Vestaron wants farmers to know that its peptide-based products are different from existing microbial products, offering more consistent efficacy with the same environmental benefits.
Peptide-based biopesticide company Vestaron closed a $40 million Series B led by Danish life sciences group Novo Holdings alongside continuing investors Anterra Capital, Cultivian Sandbox, Open Prairie Ventures, and Pangaea Ventures.
Peptides are small proteins with proven modes of action, making them just as effective as traditional synthetics, according to the Michigan-based startup. Biologics, in general, are a new class of crop inputs that aim to help farmers reduce their dependence on conventional chemical crop inputs that have lead to a number of environmental stresses. The news is full of headlines detailing Monsanto’s legal battles over its herbicide product Roundup and its link to cancer, while farmers in the midwest are battling herbicide-resistant superweeds, to name a few examples.
Some conventional products are even facing legal bans that would prohibit their use entirely. The US Environmental Protection Agency announced earlier this month the cancellation of registrations for 12 neonicotinoid pesticides.
Rath agrees that farmers are skeptical about biologics, noting that many of these products often only work in certain specific conditions. Vestaron has had to work to educate farmers about its peptide-based products, which are not akin to microbials, she says. Instead, they are much more similar to the small molecule synthetics that growers are accustomed to applying to their crops.
“Interestingly, in contrast to pharma, ‘biologics’ in agriculture has come to be synonymous with ‘microbials.’ While there is certainly a rich portfolio of microbial crop-enhancement technologies, there are very few microbial crop protection technologies.” Anna Rath, president and CEO of Vestaron, wrote to AFN via email. “This is in part because effective crop protection technologies require known and proven modes of action, which microbials often lack. Vestaron is really something new in being a truly “biologics” company focused on specific peptides that have the same known, proven modes of action as existing small molecule synthetics, but with the safety and environmental profile of biologics.”
“To some extent, you could say that all of the major agchems companies are our competitors, but obviously they are not yet focused on biologics,” Rath says. “There are no other companies focused on pesticides based on isolated biologic molecules that are nearly as advanced as Vestaron.”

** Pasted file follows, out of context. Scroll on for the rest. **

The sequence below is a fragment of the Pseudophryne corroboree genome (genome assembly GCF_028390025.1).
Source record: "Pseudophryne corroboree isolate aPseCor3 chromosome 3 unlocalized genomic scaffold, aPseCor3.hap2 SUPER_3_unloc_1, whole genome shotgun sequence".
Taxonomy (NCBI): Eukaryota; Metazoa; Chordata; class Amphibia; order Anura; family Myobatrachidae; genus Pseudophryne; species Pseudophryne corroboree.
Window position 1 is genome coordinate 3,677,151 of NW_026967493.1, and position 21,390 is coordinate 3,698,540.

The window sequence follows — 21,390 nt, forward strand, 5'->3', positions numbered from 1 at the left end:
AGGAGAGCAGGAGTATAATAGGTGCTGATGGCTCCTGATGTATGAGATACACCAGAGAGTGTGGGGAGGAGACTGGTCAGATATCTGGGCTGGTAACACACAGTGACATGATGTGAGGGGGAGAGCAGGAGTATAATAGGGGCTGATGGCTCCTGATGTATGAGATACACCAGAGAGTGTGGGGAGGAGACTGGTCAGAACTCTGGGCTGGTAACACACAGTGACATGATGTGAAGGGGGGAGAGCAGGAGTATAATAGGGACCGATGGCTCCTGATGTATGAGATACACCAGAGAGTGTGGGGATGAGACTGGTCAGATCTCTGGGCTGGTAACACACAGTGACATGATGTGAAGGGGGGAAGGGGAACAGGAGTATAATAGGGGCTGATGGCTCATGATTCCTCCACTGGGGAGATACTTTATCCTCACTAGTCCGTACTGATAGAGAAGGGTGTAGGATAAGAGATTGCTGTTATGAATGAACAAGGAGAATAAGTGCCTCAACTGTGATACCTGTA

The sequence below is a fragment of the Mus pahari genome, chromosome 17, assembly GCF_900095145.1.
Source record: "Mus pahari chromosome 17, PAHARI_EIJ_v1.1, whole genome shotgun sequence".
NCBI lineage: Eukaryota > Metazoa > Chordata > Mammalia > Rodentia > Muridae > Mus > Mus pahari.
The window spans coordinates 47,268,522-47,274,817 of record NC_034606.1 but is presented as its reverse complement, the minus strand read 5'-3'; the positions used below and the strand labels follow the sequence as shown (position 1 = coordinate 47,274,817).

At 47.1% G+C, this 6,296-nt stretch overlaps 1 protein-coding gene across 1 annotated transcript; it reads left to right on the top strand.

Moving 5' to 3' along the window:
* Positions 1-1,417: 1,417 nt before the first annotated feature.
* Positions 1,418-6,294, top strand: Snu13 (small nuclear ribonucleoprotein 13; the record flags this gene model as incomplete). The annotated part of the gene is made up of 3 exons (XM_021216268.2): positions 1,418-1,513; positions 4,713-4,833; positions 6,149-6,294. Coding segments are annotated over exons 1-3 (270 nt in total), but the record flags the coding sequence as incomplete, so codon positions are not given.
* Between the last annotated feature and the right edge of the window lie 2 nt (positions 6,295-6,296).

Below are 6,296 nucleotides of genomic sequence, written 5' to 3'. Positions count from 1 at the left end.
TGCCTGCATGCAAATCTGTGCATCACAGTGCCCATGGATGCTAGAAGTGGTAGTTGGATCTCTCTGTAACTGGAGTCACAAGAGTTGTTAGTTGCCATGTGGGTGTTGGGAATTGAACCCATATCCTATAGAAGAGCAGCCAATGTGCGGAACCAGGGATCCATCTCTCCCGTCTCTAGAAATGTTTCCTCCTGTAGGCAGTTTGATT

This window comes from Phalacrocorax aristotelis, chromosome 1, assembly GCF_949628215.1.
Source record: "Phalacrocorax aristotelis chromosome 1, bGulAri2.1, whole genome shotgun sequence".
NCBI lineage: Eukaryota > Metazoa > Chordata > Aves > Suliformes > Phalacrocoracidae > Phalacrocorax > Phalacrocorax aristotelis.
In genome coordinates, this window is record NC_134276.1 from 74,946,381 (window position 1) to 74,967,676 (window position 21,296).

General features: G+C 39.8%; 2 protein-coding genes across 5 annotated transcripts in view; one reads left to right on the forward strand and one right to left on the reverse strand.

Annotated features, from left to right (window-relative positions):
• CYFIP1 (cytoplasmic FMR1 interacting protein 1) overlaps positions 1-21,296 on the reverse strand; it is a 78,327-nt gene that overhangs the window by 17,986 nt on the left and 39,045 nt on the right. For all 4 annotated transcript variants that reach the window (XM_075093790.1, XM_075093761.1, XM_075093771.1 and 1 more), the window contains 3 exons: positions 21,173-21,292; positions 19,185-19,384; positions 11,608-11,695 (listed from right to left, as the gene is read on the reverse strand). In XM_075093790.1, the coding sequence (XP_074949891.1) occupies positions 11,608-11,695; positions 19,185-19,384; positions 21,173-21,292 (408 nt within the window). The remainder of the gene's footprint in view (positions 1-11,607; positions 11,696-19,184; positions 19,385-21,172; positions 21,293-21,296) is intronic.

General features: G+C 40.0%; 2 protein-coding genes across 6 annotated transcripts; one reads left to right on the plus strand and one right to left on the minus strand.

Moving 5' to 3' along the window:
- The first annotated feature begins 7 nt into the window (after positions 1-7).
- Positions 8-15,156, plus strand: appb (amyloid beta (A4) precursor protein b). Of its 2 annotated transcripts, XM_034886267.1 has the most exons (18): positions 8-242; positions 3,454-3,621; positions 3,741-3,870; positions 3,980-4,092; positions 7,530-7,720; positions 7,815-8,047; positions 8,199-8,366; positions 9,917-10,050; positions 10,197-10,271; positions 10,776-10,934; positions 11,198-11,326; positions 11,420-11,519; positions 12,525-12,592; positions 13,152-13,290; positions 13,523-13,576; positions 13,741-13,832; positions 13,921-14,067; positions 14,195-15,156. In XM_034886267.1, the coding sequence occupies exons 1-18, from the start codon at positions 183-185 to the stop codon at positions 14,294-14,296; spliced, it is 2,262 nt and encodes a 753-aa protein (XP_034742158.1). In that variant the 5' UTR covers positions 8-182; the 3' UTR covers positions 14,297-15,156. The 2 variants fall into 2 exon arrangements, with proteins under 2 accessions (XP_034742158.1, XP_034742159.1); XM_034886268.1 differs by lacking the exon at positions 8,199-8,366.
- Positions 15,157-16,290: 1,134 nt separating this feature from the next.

The new round of funding will be used to help Vestaron commercialize its Spear family of products, including expanding its market to new geographies and accelerating the development of new peptide-based biopesticides to add to the lineup.
“We are extremely excited to welcome Novo Holdings as an investor. They are exceptionally well-regarded in life science investing and we consider it a great compliment that they chose us as their first agtech investment,” Rath adds. “They bring great know-how in fermentation-based manufacturing as well as a clear vision for helping to build Vestaron into a major player and revolutionary in the space of ag chemicals.”
Its two existing products, Spear-T, is designed for greenhouse use and intended to control four major pests that plague greenhouse crops: thrips, whiteflies, aphids, and mites. The second product, Spear-Lep, is intended for use in the field and helps to control lepidopteran pests.
Both products are based on Vestaron’s Spear peptide, which has been assigned a novel nerve and muscular mode of action code by the Insect Resistance Action Committee. This code verifies that Spear targets the nicotinic acetylcholine receptor, according to Vestaron, which is responsible for approximately 30% of the $18 billion global insecticide market. Six key nerve and muscular receptors collectively account for 80% of the global insecticide market, and Vestaron has peptides in its pipeline capable of addressing all of them.
Interest in biologics is building as farmers look for new solutions to tackle age-old crop production problems. But there are few investors who fully understand the space, according to Rath, and the fact that many of the funds with sufficient expertise in biologics are small in stature or currently raising, can be a limiting factor.